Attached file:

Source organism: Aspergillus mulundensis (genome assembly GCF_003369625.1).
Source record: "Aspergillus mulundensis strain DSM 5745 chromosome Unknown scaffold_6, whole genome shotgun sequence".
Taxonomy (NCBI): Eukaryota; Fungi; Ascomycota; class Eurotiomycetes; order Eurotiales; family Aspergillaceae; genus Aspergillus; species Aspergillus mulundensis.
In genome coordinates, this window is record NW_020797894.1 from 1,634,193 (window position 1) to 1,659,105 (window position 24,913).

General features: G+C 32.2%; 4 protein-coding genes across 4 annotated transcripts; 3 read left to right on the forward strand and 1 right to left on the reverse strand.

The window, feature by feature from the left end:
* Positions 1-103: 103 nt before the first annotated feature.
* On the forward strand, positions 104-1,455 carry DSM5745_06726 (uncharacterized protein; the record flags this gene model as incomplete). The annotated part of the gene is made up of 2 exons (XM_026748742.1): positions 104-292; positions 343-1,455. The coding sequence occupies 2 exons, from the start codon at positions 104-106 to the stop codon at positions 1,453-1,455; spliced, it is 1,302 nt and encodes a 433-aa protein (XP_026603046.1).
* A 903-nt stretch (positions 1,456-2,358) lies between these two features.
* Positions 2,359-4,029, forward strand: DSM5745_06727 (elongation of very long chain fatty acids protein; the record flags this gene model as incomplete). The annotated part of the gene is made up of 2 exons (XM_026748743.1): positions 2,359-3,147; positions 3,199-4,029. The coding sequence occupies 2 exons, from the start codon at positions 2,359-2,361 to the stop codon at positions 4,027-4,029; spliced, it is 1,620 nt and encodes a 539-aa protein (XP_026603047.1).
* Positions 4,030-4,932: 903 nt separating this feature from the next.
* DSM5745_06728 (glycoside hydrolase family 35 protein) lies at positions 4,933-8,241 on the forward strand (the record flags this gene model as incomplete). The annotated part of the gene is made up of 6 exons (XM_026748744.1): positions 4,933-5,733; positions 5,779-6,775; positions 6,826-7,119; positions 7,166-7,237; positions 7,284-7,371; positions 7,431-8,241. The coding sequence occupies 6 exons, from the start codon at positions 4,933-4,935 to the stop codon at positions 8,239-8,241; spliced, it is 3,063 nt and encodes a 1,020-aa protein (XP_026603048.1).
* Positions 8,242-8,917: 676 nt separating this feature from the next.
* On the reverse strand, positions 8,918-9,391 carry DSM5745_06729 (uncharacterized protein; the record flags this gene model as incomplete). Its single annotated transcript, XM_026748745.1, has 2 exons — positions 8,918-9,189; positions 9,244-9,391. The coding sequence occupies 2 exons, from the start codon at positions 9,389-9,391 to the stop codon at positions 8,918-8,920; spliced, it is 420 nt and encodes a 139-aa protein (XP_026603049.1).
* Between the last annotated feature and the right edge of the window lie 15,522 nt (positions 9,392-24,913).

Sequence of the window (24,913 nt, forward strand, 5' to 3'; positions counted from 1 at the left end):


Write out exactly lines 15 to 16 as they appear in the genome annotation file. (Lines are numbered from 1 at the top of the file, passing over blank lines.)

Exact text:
* Between the last annotated feature and the right edge of the window lie 15,522 nt (positions 9,392-24,913).

Sequence of the window (24,913 nt, forward strand, 5' to 3'; positions counted from 1 at the left end):